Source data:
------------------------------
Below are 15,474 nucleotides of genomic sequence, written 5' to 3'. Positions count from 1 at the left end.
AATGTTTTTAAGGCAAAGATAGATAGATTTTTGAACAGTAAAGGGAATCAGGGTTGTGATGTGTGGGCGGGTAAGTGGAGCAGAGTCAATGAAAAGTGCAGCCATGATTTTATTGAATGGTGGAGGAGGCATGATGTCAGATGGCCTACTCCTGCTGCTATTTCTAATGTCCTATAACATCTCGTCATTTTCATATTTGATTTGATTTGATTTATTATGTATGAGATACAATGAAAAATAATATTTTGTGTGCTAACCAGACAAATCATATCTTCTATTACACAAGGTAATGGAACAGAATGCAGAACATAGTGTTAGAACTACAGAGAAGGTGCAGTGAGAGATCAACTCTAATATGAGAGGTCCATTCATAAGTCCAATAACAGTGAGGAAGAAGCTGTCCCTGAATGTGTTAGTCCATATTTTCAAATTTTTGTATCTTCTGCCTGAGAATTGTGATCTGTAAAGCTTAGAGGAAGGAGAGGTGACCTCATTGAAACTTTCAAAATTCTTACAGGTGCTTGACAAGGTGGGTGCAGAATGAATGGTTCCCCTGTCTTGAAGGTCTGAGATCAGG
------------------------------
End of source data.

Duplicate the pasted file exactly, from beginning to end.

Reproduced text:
Below are 15,474 nucleotides of genomic sequence, written 5' to 3'. Positions count from 1 at the left end.
AATGTTTTTAAGGCAAAGATAGATAGATTTTTGAACAGTAAAGGGAATCAGGGTTGTGATGTGTGGGCGGGTAAGTGGAGCAGAGTCAATGAAAAGTGCAGCCATGATTTTATTGAATGGTGGAGGAGGCATGATGTCAGATGGCCTACTCCTGCTGCTATTTCTAATGTCCTATAACATCTCGTCATTTTCATATTTGATTTGATTTGATTTATTATGTATGAGATACAATGAAAAATAATATTTTGTGTGCTAACCAGACAAATCATATCTTCTATTACACAAGGTAATGGAACAGAATGCAGAACATAGTGTTAGAACTACAGAGAAGGTGCAGTGAGAGATCAACTCTAATATGAGAGGTCCATTCATAAGTCCAATAACAGTGAGGAAGAAGCTGTCCCTGAATGTGTTAGTCCATATTTTCAAATTTTTGTATCTTCTGCCTGAGAATTGTGATCTGTAAAGCTTAGAGGAAGGAGAGGTGACCTCATTGAAACTTTCAAAATTCTTACAGGTGCTTGACAAGGTGGGTGCAGAATGAATGGTTCCCCTGTCTTGAAGGTCTGAGATCAGG